When you are tall enough to reach the basket with an outstretched hand, then is it really such a big deal that you can "slam dunk" the ball? Obviously there are many other skills in being a basketball player but the "slam dunk" has pretty much ruined the game in my opinion. Now your typical NBA team has a bunch of 7 footers standing near the net and shoving the ball in without even really needing to jump. Then when they make the slam dunk, they all make these grimaces and do the fist-pumping thing. All that show-boating over a play that took little skill is off-putting to me.
I thought the game was better when it was primarily a shooting game with a lot of hook shots and three-pointers. In fact, a late game three-pointer that put your team back in the game was electrifying. Also there were a lot more rebounds in the game back then. When you are under the net and slam-dunking all the time, not much of a chance for rebounds.
Not a criticism of Michael Jordan per se, who is obviously very talented on and off the court, but of what the game has turned into.
Maybe they need to make the hoop 12 feet high instead of 10.
That’s why I prefer to watch women’s basketball. That plus the jiggle factor.
“Playing above the rim.”
Isn’t that tea-bagging?
“they need to make the hoop 12 feet high instead of 10”
I agree with all you say.
Maybe they need to make the hoop 12 feet high instead of 10.
Now there’s an interesting idea. They should test that, just to see what it would do to the game. I’d love to see an exhibition match with pro players playing on 12 foot hoops. It would probably be like a time machine to the 1960s. I’ll bet even raising the hoop 6 inches would have a major effect yet wouldn’t be a visually obvious change to the height. They could experiment to find a height that gives the best mix of shooting and dunking.
Does any team play defense any more? The game has become boring. Jason Whitlock calls it “ Plumlee Ball”.
It hurt to see Michael Jordan crush the Knicks back in the early 90s.
Now, I just marvel at the beauty of His Airness elevating on the baseline and smashing a dunk over Bill Cartwright.
He never stopped competing, never gave in, never gave up.
—”When you are tall enough to reach the basket with an outstretched hand, then is it really such a big deal that you can “slam dunk” the ball? “
NOT ALL OF THEM.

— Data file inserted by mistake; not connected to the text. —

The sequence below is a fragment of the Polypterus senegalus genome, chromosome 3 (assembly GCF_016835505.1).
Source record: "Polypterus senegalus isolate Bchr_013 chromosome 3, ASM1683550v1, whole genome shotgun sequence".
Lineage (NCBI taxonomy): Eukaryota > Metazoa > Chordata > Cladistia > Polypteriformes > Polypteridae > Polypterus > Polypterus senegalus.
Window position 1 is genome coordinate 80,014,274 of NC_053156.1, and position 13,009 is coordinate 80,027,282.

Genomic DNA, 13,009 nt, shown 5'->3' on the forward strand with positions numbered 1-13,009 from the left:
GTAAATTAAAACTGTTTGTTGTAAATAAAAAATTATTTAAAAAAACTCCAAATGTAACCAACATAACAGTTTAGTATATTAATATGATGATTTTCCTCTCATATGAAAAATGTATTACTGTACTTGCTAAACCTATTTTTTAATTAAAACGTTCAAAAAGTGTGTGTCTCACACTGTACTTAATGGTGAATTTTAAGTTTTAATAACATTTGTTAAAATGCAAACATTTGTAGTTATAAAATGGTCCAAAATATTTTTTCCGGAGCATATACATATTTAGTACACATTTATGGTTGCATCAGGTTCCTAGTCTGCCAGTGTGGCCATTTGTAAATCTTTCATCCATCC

Michael Anthony Jerome “Spud” Webb is an American former professional basketball player. Webb, who played in the National Basketball Association, is known for winning a Slam Dunk Contest despite being one of the shortest players in NBA history, being listed at 5 ft 6 in tall. Wikipedia
“When you are tall enough to reach the basket with an outstretched hand, then is it really such a big deal that you can “slam dunk” the ball? “
Dude, Michael Jordan is not Mark Eaton who once blocked a dunk without jumping.
Raising the rim only gives taller players an even greater advantage. The rim should be lowered. If the rim was set at 8’ then height would not matter near as much.
It would be like the Boston Bruins getting an 800-pound goaltender.
Yup, people put the weirdest thing in comments. ;)
The game is dictated by the 3-pt shot now. Every team is looking for perimeter players that can shoot >40% from beyond the stripe. Now the dunk is a consolation prize because it was a missed-opportunity for a 3. Watch how many times a center kicks the ball back out to a guard way beyond the top of the key or a forward loitering in the deep corner.
Basketball’s version of “Moneyball”.
Who cares about player height mattering? The issue is too much dunking, and raising the rim would mean less dunking and more shooting.
OTOH lowering the rim would open the door to midget basketball, and that could have some upside.
“Now your typical NBA team has a bunch of 7 footers standing near the net and shoving the ball in without even really needing to jump.”
Twenty years ago, maybe. These days if a 7-footer can’t generate plays from the high-post he won’t last in the league. Watch Embiid of the Sixers or Antetokounmpo of the Bucks hoist 3’s a couple times a game. Both of these guys can guard the perimeter pretty well for 7-footers.
There will be less dunking with a lower rim. Except for uncontested shots.
How about a league for men 6’4 and under?